The high level of installs in August builds on what has been a spectacular rebound in the solar market that began back in November 2016 after a steady decline post solar STC rebate multipliers and premium feed-in tariffs.
Now there are no prizes for guessing why we’ve seen solar installs surge over this period.
As I explained back in April (see: Rooftop solar enjoys second boom as fossil fuel scare campaign backfires), in response to reports of impending surges in electricity prices, both households and businesses recognised what Tony Abbott seems desperate to deny – solar is a great way to lower electricity bills.
We estimate that the 97.6MW recorded in August will deliver about $180m in power bill savings over the next ten years (and the solar systems should hopefully last 20 years) for the 15,225 households and business premises that installed them.
Figure 3: Power bill savings (in $millions) over next ten years from rooftop solar systems installed in August 2017
This jump in installs has led to a corresponding rise in employment. We estimate these systems would have required around 4,893 people engaged full time over the month in the sale, design and installation of solar systems.
This compares to 4,660 in July and an average across the 2016-17 financial year of 3,769 full time equivalents.
Figure 4 – Number of full-time equivalent jobs by state in the installation and sale of rooftop solar PV systems installed over August 2017
Overall power generation from renewable energy in August was just shy of 20% share across the east coast NEM and Western Australian South-West Grid. Wind output was strong over the month with a NEM-wide average capacity factor for fully operational wind farms of 40.1% and 34.6% in the WA SWIS.
This came on the back of record levels in NEM in July but an extraordinarily becalmed June.
Hydro output was slightly down on August averages from the last 3 years but overall hydro output across the year has been well down as Snowy and Hydro Tas seek to manage water storages that have been run down due to poor rainfalls and high generation levels last year.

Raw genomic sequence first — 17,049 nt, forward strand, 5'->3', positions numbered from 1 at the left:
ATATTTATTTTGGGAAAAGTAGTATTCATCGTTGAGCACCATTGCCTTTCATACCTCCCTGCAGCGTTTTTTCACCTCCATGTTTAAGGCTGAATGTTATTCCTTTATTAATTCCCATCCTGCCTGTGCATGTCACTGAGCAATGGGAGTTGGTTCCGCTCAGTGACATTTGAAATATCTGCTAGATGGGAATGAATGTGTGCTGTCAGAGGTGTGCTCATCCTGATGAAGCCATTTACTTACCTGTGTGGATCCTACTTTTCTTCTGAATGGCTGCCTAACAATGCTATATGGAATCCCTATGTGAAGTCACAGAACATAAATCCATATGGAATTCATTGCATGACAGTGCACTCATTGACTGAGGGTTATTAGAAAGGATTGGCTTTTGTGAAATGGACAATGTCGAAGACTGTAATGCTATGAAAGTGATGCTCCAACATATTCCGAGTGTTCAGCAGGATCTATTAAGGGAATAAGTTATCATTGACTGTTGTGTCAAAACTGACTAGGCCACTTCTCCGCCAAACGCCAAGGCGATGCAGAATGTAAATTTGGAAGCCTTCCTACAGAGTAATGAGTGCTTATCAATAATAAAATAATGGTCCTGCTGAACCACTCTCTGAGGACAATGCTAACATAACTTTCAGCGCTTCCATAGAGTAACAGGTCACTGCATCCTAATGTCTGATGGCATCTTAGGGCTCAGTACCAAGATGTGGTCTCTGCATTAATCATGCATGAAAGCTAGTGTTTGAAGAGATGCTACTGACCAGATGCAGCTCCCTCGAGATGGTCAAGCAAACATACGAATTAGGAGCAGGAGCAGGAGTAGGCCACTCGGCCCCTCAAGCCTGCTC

Figure 5 – Renewable energy power generation by fuel & market share for west & east coast power grids – August 2017
We can expect the market share of renewables to grow noticeably over the next 12 to 24 months as projects currently under construction become operational.
However there will be dips and leaps overlaid on top of a long term growth trend due to variation that characterises the output of both hydro and wind.
In addition, looking beyond 2020 continued growth outside of rooftop solar will hinge on either:
- the states pressing on with their own initiatives; or
- hopefully the federal Liberal-National Party coming to an acceptance of the need for a long-term emission reduction policy framework.
Tristan Edis is Director – Analysis & Advisory with Green Energy Markets. Green Energy Markets assists clients make informed investment, trading and policy decisions in the areas of clean energy and carbon abatement. Follow on Twitter: @TristanEdis
Tristan Edis is Director – Analysis & Advisory with Green Energy Markets. Green Energy Markets assists clients make informed investment, trading and policy decisions in the areas of clean energy and carbon abatement.